Can a company force you to work during your maternity leave?

UPDATED: Oct 1, 2022

Advertiser Disclosure

It’s all about you. We want to help you make the right legal decisions.

We strive to help you make confident insurance and legal decisions. Finding trusted and reliable insurance quotes and legal advice should be easy. This doesn’t influence our content. Our opinions are our own.

UPDATED: Oct 1, 2022Fact Checked

Get Legal Help Today

Compare Quotes From Top Companies and Save

secured lock Secured with SHA-256 Encryption

Can a company force you to work during your maternity leave?

My wife is currently pregnant and scheduled to go on maternity leave after the baby is born. The

company is forcing her to sign papers stating that she will work Saturdays during her leave.

Asked on March 11, 2019 under Employment Labor Law, North Carolina


SJZ, Member, New York Bar / FreeAdvice Contributing Attorney

Answered 4 years ago | Contributor

If she is using FMLA leave (assuming she is eligible for it), then she cannot be forced to work while on maternity leave. The Family and Medical Leave Act guarantees up to 12 weeks of maternity leave without having to work on leave, and to force an employee to work while on that leave is to violate the law--i.e. it is illegal. If she is forced to work while on FMLA leave, she could contact the state or federal department of labor about filing a complaint.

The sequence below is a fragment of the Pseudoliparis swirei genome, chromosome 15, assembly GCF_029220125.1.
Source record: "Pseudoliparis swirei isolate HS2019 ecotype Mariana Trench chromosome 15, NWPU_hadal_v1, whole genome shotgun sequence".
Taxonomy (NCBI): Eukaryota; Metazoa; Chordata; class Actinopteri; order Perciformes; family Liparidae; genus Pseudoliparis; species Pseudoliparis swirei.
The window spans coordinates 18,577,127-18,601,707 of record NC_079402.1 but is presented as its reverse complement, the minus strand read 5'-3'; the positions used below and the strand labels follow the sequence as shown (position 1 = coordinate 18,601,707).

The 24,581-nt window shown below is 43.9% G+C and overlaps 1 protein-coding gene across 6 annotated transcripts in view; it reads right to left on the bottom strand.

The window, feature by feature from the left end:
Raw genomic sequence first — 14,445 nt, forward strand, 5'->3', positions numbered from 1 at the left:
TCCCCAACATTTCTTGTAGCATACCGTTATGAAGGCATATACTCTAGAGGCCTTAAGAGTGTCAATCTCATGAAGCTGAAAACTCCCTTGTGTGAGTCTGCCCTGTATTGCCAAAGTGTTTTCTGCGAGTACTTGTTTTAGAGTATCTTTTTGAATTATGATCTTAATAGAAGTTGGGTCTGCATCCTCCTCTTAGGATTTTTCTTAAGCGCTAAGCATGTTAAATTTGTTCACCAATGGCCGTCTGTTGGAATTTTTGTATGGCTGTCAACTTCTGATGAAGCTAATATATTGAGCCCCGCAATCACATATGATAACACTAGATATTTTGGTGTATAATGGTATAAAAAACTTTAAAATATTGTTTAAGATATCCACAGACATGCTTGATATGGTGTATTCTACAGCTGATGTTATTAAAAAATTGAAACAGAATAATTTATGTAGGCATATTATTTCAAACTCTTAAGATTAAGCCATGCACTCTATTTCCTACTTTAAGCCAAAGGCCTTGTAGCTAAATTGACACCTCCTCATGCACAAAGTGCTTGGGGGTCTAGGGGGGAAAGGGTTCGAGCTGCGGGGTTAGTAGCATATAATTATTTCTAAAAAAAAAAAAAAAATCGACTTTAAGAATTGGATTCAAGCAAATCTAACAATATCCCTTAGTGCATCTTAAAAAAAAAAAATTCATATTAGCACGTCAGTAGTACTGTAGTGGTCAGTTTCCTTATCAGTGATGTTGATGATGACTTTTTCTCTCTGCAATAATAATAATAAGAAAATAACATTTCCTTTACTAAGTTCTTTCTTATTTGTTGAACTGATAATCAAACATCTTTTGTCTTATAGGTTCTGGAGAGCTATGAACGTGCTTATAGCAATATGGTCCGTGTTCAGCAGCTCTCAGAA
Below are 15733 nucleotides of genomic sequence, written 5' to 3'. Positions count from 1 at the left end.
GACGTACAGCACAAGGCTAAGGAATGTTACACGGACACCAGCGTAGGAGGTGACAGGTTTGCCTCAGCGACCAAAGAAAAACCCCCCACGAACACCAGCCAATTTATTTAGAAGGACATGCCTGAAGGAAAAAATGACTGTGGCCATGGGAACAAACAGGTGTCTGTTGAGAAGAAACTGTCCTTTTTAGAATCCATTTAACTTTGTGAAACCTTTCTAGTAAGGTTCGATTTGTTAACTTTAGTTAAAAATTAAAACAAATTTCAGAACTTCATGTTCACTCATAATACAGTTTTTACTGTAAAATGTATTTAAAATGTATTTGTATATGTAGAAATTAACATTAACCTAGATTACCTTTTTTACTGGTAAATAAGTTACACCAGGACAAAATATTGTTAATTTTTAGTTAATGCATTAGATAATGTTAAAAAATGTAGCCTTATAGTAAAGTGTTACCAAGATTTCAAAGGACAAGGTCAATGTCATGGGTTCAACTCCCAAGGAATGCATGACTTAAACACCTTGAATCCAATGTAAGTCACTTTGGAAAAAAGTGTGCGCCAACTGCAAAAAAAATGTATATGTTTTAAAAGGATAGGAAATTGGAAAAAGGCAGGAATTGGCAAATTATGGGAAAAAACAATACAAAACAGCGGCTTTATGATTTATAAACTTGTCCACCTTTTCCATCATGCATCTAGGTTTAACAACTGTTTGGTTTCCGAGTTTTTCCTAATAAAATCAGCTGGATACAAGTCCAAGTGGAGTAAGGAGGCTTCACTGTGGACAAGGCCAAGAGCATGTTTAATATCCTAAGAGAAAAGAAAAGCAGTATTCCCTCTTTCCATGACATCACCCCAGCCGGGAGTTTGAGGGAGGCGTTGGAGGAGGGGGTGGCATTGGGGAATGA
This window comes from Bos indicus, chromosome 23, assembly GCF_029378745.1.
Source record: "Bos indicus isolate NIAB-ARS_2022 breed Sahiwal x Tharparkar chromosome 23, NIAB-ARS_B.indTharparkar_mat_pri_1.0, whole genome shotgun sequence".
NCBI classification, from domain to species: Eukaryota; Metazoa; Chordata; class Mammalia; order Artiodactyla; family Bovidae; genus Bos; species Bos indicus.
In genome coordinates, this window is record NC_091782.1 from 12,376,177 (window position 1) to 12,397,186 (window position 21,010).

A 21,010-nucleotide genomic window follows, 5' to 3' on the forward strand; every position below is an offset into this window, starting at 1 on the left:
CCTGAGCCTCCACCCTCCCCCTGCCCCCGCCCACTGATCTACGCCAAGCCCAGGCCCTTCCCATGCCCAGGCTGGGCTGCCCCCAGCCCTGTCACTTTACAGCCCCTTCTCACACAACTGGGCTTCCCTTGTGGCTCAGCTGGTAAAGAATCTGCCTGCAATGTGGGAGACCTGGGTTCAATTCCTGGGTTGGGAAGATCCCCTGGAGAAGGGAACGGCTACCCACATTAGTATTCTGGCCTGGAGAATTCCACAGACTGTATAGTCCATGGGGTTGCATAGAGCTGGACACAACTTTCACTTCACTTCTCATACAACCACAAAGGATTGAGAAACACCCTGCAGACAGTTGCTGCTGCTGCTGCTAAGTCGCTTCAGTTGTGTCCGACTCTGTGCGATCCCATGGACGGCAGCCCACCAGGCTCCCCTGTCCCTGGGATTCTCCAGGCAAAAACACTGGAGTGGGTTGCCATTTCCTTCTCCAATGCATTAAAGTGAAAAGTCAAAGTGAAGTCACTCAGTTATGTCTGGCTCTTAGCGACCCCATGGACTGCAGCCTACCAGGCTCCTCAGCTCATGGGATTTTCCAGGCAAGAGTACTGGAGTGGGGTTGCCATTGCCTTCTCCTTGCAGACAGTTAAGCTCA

But if she is not eligible or not using FMLA leave, but rather her company is voluntarily allowing her to take maternity leave (in your state, there is no state maternity leave law, so unless you are using FMLA, you have no right to such leave; it would be voluntary for the employer to grant leave) they can set requirements or obligations on it, such as that she will work on Saturday. Anything given voluntarily by an employer (i.e. something the law does not require them to do), the employer may put limitations or restrictions on.
You and yor wife can find the eligibility requirements for FMLA leave on the U.S. Dept. of Labor website, under "Family and Medical Leave Act." 

IMPORTANT NOTICE: The Answer(s) provided above are for general information only. The attorney providing the answer was not serving as the attorney for the person submitting the question or in any attorney-client relationship with such person. Laws may vary from state to state, and sometimes change. Tiny variations in the facts, or a fact not set forth in a question, often can change a legal outcome or an attorney's conclusion. Although has verified the attorney was admitted to practice law in at least one jurisdiction, he or she may not be authorized to practice law in the jurisdiction referred to in the question, nor is he or she necessarily experienced in the area of the law involved. Unlike the information in the Answer(s) above, upon which you should NOT rely, for personal advice you can rely upon we suggest you retain an attorney to represent you.

Get Legal Help Today

Find the right lawyer for your legal issue.

secured lock Secured with SHA-256 Encryption